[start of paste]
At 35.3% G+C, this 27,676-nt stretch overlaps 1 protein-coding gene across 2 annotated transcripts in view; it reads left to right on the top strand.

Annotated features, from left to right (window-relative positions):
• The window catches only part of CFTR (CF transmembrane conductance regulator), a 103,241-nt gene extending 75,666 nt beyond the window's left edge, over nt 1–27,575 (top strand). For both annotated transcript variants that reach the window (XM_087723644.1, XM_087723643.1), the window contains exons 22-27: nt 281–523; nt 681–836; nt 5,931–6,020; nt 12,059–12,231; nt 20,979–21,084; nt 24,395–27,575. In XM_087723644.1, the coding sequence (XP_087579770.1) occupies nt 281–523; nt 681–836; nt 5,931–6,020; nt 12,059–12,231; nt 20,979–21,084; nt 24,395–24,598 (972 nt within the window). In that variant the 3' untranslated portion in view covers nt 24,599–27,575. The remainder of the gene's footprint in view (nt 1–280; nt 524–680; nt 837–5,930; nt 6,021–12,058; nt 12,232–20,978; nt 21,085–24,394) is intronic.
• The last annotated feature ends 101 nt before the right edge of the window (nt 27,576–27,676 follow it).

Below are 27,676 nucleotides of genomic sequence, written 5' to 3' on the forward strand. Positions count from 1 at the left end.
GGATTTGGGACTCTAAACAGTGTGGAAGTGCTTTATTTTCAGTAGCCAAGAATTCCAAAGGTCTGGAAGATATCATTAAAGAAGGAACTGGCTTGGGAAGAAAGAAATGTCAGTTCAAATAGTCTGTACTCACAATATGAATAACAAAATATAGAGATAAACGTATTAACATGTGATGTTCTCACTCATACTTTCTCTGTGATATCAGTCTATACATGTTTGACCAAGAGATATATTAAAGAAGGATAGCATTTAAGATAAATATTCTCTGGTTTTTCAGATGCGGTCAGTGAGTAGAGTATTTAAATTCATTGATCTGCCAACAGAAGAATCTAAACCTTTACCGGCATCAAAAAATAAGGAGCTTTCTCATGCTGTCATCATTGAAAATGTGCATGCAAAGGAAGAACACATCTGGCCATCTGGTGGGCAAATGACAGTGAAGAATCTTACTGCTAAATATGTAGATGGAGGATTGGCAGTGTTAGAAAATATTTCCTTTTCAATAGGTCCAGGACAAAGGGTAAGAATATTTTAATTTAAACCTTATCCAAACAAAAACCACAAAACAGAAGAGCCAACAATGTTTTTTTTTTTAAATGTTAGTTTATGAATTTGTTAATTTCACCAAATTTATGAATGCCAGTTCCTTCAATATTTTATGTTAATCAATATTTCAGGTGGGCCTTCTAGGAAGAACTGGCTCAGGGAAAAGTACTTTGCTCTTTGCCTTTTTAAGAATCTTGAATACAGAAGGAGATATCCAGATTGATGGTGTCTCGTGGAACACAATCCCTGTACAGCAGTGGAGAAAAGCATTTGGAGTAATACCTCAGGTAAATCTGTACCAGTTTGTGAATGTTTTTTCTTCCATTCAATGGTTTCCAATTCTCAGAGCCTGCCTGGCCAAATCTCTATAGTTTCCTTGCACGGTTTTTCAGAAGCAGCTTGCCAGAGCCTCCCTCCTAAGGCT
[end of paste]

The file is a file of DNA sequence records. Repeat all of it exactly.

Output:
At 35.3% G+C, this 27,676-nt stretch overlaps 1 protein-coding gene across 2 annotated transcripts in view; it reads left to right on the top strand.

Annotated features, from left to right (window-relative positions):
• The window catches only part of CFTR (CF transmembrane conductance regulator), a 103,241-nt gene extending 75,666 nt beyond the window's left edge, over nt 1–27,575 (top strand). For both annotated transcript variants that reach the window (XM_087723644.1, XM_087723643.1), the window contains exons 22-27: nt 281–523; nt 681–836; nt 5,931–6,020; nt 12,059–12,231; nt 20,979–21,084; nt 24,395–27,575. In XM_087723644.1, the coding sequence (XP_087579770.1) occupies nt 281–523; nt 681–836; nt 5,931–6,020; nt 12,059–12,231; nt 20,979–21,084; nt 24,395–24,598 (972 nt within the window). In that variant the 3' untranslated portion in view covers nt 24,599–27,575. The remainder of the gene's footprint in view (nt 1–280; nt 524–680; nt 837–5,930; nt 6,021–12,058; nt 12,232–20,978; nt 21,085–24,394) is intronic.
• The last annotated feature ends 101 nt before the right edge of the window (nt 27,576–27,676 follow it).

Below are 27,676 nucleotides of genomic sequence, written 5' to 3' on the forward strand. Positions count from 1 at the left end.
GGATTTGGGACTCTAAACAGTGTGGAAGTGCTTTATTTTCAGTAGCCAAGAATTCCAAAGGTCTGGAAGATATCATTAAAGAAGGAACTGGCTTGGGAAGAAAGAAATGTCAGTTCAAATAGTCTGTACTCACAATATGAATAACAAAATATAGAGATAAACGTATTAACATGTGATGTTCTCACTCATACTTTCTCTGTGATATCAGTCTATACATGTTTGACCAAGAGATATATTAAAGAAGGATAGCATTTAAGATAAATATTCTCTGGTTTTTCAGATGCGGTCAGTGAGTAGAGTATTTAAATTCATTGATCTGCCAACAGAAGAATCTAAACCTTTACCGGCATCAAAAAATAAGGAGCTTTCTCATGCTGTCATCATTGAAAATGTGCATGCAAAGGAAGAACACATCTGGCCATCTGGTGGGCAAATGACAGTGAAGAATCTTACTGCTAAATATGTAGATGGAGGATTGGCAGTGTTAGAAAATATTTCCTTTTCAATAGGTCCAGGACAAAGGGTAAGAATATTTTAATTTAAACCTTATCCAAACAAAAACCACAAAACAGAAGAGCCAACAATGTTTTTTTTTTTAAATGTTAGTTTATGAATTTGTTAATTTCACCAAATTTATGAATGCCAGTTCCTTCAATATTTTATGTTAATCAATATTTCAGGTGGGCCTTCTAGGAAGAACTGGCTCAGGGAAAAGTACTTTGCTCTTTGCCTTTTTAAGAATCTTGAATACAGAAGGAGATATCCAGATTGATGGTGTCTCGTGGAACACAATCCCTGTACAGCAGTGGAGAAAAGCATTTGGAGTAATACCTCAGGTAAATCTGTACCAGTTTGTGAATGTTTTTTCTTCCATTCAATGGTTTCCAATTCTCAGAGCCTGCCTGGCCAAATCTCTATAGTTTCCTTGCACGGTTTTTCAGAAGCAGCTTGCCAGAGCCTCCCTCCTAAGGCT